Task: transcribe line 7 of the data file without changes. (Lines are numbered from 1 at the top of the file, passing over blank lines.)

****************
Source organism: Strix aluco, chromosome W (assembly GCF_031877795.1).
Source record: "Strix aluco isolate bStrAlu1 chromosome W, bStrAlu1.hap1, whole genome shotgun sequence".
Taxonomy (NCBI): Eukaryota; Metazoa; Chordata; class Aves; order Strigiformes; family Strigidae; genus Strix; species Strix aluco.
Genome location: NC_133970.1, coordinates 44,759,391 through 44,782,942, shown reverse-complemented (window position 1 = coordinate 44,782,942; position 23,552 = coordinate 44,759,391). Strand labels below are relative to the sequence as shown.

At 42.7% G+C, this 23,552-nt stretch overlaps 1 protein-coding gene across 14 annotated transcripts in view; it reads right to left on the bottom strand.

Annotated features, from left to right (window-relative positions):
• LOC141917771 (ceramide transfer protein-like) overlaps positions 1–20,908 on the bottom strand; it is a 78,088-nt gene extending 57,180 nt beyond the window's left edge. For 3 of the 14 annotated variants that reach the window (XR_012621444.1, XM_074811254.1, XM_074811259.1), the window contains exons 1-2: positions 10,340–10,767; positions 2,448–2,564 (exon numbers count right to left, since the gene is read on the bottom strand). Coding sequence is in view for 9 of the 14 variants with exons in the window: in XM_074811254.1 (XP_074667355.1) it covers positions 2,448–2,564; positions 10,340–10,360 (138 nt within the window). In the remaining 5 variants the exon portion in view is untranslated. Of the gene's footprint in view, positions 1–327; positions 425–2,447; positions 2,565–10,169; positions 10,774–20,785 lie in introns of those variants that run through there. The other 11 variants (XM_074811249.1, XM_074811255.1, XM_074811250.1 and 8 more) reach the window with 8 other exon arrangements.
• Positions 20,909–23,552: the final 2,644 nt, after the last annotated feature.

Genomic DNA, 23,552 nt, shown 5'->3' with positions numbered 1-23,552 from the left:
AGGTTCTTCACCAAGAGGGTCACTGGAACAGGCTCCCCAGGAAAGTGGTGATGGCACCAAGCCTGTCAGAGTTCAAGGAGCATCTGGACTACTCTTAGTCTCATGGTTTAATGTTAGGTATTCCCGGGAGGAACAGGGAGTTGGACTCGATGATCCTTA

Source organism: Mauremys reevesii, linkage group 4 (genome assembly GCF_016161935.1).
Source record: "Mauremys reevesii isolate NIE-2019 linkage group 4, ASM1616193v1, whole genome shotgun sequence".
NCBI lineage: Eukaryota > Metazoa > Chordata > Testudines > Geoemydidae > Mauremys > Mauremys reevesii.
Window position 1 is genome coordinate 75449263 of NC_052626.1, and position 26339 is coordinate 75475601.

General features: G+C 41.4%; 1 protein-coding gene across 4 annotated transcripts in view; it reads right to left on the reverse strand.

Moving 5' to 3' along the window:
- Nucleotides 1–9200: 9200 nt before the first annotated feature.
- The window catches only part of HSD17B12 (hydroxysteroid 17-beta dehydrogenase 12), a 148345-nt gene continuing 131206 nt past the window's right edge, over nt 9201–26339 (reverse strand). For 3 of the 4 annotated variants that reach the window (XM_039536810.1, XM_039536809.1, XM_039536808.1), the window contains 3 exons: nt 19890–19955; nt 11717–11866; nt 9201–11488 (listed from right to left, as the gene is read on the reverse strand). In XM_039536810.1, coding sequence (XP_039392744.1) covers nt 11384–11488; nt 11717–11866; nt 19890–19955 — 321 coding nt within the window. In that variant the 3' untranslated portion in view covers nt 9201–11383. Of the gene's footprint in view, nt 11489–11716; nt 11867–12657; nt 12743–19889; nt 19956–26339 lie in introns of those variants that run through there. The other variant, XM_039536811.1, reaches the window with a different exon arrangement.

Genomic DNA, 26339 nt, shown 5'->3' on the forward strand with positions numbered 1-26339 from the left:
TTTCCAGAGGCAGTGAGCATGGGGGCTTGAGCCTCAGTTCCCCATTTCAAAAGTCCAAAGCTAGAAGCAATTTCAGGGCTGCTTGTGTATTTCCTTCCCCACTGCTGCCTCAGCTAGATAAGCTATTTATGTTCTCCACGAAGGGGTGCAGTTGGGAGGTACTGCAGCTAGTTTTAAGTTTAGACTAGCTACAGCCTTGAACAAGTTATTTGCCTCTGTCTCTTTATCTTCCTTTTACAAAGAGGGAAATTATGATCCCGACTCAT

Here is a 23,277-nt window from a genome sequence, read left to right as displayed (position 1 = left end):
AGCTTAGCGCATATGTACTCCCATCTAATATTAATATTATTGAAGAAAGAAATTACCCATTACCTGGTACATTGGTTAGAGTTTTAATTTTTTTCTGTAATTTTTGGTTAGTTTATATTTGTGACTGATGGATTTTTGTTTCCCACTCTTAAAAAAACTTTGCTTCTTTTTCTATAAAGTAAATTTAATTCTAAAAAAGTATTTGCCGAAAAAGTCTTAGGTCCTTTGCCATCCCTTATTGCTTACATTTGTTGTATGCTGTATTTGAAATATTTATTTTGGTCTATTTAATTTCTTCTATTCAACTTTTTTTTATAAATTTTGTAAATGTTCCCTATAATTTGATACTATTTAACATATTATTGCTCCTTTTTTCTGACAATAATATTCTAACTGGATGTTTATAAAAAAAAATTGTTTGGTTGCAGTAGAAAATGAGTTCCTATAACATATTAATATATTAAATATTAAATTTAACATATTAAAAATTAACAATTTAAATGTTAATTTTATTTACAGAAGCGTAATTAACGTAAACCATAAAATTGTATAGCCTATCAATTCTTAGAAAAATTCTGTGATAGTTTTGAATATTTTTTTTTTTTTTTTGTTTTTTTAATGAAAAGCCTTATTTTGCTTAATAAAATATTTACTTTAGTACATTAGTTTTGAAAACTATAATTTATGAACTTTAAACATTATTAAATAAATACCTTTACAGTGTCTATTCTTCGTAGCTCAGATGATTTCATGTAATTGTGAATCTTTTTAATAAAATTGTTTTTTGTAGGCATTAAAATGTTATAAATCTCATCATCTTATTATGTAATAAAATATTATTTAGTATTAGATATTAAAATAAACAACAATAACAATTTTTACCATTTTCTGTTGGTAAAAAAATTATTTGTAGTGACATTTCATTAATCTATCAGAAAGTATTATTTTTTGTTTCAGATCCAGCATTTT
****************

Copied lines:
• LOC141917771 (ceramide transfer protein-like) overlaps positions 1–20,908 on the bottom strand; it is a 78,088-nt gene extending 57,180 nt beyond the window's left edge. For 3 of the 14 annotated variants that reach the window (XR_012621444.1, XM_074811254.1, XM_074811259.1), the window contains exons 1-2: positions 10,340–10,767; positions 2,448–2,564 (exon numbers count right to left, since the gene is read on the bottom strand). Coding sequence is in view for 9 of the 14 variants with exons in the window: in XM_074811254.1 (XP_074667355.1) it covers positions 2,448–2,564; positions 10,340–10,360 (138 nt within the window). In the remaining 5 variants the exon portion in view is untranslated. Of the gene's footprint in view, positions 1–327; positions 425–2,447; positions 2,565–10,169; positions 10,774–20,785 lie in introns of those variants that run through there. The other 11 variants (XM_074811249.1, XM_074811255.1, XM_074811250.1 and 8 more) reach the window with 8 other exon arrangements.